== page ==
Even if it were supposed to be "unable to lie still", there appear to be two problems: are the floorboards unable to lie still, or is he? And if he is unable to lie still, why in the next paragraph is he suddenly able to, without any reason as to why (apart from the reference previously that his body suddenly "stiffened" as [the bed] cracked under his weight)?

    The pronoun confusion continues for me in the sentence "The old rickety bed wobbled back and forth and his body stiffened as it cracked under his weight." I know that you mean the bed cracked, but it reads awkwardly and could also mean "his body cracked under his weight."

    Another point I think requires clarification: how rickety is this bed? At the start of the piece, he "squirms" about, unable to lie still. Yet by the end, he is "risking the bed’s inevitable collapse" by simply wrapping a blanket around him, seemingly only by virtue of the bed's having "cracked" earlier, with no further explanation as to how severe this "cracking" was.

    And, like you said, this has nothing to do with using "now" in the context you asked, but I guess that's the way these things go.

    By the way, my first post here. Hope it helps.
     
  18. Stammis
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    Stammis Contributing Member

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    Interesting points, but I believe you are overthinking it, though. I don't think you are supposed to explain everything because every action doesn't always have a reason or an explanation. That said, if the sentence made you confused at your first read, that's a different problem entirely.

    Did it make sense the first time you read it?
     
  19. frxntier
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    frxntier New Member

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    I don’t think it really did. I mean, I got the general idea of it. But if we just forget about the grammar points, and concentrate on the concept itself, it’s just a bit awkward.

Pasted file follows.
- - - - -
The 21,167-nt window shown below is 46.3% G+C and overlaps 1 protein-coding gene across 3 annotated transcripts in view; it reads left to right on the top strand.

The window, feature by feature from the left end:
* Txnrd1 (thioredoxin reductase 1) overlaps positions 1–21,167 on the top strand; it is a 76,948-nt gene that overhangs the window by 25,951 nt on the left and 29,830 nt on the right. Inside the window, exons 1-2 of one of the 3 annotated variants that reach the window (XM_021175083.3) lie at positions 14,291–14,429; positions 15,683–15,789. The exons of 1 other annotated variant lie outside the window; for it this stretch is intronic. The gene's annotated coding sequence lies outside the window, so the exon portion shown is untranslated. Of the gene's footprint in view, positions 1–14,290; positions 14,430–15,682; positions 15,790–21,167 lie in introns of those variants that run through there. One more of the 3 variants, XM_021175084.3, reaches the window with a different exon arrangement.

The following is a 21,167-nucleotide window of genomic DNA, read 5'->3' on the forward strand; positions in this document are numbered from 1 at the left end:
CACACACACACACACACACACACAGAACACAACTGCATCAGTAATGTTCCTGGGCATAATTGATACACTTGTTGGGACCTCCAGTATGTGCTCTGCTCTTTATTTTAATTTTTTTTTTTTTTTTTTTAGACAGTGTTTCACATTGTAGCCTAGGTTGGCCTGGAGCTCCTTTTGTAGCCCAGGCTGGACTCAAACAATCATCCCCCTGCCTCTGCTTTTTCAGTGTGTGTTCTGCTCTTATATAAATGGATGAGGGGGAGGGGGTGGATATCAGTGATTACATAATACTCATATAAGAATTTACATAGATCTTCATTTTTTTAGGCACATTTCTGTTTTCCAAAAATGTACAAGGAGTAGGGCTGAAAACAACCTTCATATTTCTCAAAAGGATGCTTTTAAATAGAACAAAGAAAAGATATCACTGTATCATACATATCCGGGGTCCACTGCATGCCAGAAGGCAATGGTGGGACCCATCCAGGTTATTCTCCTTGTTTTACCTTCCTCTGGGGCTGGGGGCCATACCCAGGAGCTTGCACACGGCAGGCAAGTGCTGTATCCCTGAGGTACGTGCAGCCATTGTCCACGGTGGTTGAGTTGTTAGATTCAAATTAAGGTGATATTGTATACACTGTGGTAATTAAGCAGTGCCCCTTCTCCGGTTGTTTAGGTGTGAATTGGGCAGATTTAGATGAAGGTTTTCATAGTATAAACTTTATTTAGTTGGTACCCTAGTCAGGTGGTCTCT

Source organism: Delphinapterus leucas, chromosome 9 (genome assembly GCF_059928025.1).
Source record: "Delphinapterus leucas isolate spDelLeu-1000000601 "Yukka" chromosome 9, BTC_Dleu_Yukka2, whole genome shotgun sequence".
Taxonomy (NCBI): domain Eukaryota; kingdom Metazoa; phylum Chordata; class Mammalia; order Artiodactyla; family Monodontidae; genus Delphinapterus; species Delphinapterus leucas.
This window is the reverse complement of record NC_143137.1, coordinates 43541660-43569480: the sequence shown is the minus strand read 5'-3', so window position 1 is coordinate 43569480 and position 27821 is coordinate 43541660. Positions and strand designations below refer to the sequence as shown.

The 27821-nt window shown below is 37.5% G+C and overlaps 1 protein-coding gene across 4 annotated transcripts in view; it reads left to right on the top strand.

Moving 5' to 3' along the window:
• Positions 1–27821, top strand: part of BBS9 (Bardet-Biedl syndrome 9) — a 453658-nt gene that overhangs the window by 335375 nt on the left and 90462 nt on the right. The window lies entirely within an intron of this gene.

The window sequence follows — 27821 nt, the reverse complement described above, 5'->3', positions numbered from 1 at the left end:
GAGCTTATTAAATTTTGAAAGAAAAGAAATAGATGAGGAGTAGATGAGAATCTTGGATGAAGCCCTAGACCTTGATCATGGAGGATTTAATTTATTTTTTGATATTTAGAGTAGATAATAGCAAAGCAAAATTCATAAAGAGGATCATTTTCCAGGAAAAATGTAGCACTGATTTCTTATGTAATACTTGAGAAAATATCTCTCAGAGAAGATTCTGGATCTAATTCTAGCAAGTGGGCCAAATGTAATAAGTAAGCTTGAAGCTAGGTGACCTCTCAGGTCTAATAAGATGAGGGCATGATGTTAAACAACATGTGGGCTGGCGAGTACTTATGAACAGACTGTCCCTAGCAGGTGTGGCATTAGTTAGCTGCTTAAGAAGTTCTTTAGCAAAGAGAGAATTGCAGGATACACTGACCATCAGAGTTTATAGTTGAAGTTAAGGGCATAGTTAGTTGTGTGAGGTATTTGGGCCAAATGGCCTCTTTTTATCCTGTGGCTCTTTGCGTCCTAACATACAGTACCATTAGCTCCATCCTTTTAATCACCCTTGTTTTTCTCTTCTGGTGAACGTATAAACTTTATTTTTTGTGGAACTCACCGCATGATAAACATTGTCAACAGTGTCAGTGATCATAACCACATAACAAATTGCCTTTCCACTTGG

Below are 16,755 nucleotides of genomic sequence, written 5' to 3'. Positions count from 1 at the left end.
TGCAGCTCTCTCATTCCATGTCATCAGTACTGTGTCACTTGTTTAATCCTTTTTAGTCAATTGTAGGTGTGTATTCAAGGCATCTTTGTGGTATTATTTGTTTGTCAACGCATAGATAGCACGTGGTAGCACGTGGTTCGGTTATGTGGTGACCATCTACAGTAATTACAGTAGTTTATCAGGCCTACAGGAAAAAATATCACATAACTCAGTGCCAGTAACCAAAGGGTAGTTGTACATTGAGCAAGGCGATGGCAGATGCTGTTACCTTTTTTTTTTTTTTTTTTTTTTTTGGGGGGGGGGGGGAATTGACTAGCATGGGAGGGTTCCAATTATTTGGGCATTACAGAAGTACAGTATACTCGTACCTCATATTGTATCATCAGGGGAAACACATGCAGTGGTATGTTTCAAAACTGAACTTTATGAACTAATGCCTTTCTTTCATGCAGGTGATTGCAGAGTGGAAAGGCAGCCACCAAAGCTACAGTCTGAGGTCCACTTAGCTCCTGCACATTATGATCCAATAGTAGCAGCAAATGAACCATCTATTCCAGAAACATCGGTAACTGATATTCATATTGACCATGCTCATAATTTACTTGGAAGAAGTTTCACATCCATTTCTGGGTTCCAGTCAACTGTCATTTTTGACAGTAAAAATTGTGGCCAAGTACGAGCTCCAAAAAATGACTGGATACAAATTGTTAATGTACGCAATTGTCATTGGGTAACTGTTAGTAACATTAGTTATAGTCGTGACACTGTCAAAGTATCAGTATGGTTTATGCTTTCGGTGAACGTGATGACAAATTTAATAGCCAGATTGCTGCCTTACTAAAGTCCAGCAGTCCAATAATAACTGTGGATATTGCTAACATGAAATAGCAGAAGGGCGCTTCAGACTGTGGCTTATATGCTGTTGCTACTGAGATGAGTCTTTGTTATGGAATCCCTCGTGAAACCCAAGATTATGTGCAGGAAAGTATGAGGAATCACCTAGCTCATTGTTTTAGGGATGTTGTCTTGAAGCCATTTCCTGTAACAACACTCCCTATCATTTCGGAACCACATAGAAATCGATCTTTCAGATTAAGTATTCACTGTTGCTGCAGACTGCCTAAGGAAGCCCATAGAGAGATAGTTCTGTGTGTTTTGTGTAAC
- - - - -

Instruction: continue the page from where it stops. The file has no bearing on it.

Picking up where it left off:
My sense is basically this: it’s a guy in a cold room, presumably with a window open, squirming about on a bed that’s about to collapse for some reason. I’m not sure why he’s tossing and turning though. Is he too cold? Is the bed too uncomfortable? Does he have too much on his mind?

    The first sentence and the second sentence don’t gel. You describe “the floorboard” in the first sentence, and simply a “bed” (or “mattress” if we take the second revision). Describing “the floorboard” rather than “a floorboard” or “the floorboards” immediately makes me think there’s one single bothersome floorboard that likes to creak. Although the floorboard isn’t mentioned again, so my picture of the scene has to be rebuilt.

    It’s only in the second sentence that the bed is described as old and rickety, although still strong enough for him to writhe around on it. In any case, “the floorboard” no longer matters, the problem now is this bed.

    Halfway through this sentence, my image of the scene again needs to be rebuilt, as the bed has suddenly “cracked” (and I do think it’s important to what extent this happens), which leads him to stop writhing. Ok, so the bed wasn’t strong enough for him. What should happen next? If a bed was about to collapse under my weight, I wouldn’t stay in it. I would rip the mattress off the bed and lay on the floor. If it was just old wood moving around, I would probably not stiffen my body thinking about an inevitable collapse.

    Just from the first part of the piece, the scene in my mind is just too confused. It appears to be all about a creaky old bed, and a guy who appears powerless to just get out of it and focus on more important things.

    I’ll show the scene I thought you were trying to get across:

    “The old bed creaked and wobbled under his weight. He squirmed on the cold mattress, unable to get comfortable. The thin, pathetic excuse for a blanket was making him itchy, so he threw it off.

    Turning once more, he heard the old wood of the bed crack. He immediately lay still, if for no other reason than to prevent the bed becoming a pile of sticks on the floor. A cold draft from nowhere in particular sought to give him another frustration he really didn’t need.

    Something inside his buzzing brain told him enough was enough. Itching was better than freezing, so he reached for the blanket and, pulling it around himself, shut his eyes.”

    I know this is a complete rewrite of the piece, essentially, but hopefully it gives you more of an idea of what I _think_ you were trying to say, even if that’s not the case.

    I hope this helps somewhat explain what my thinking was when I was raising those points, even though I know you didn’t necessarily ask for that kind of analysis. But I always found it helpful when people just say to me “I don’t think you’re making your point—here’s how I would say this.” A fresh set of eyes always helped me when I was staring at a whole bunch of words for so long that I wasn’t sure if any of it made sense to someone reading for the first time. :)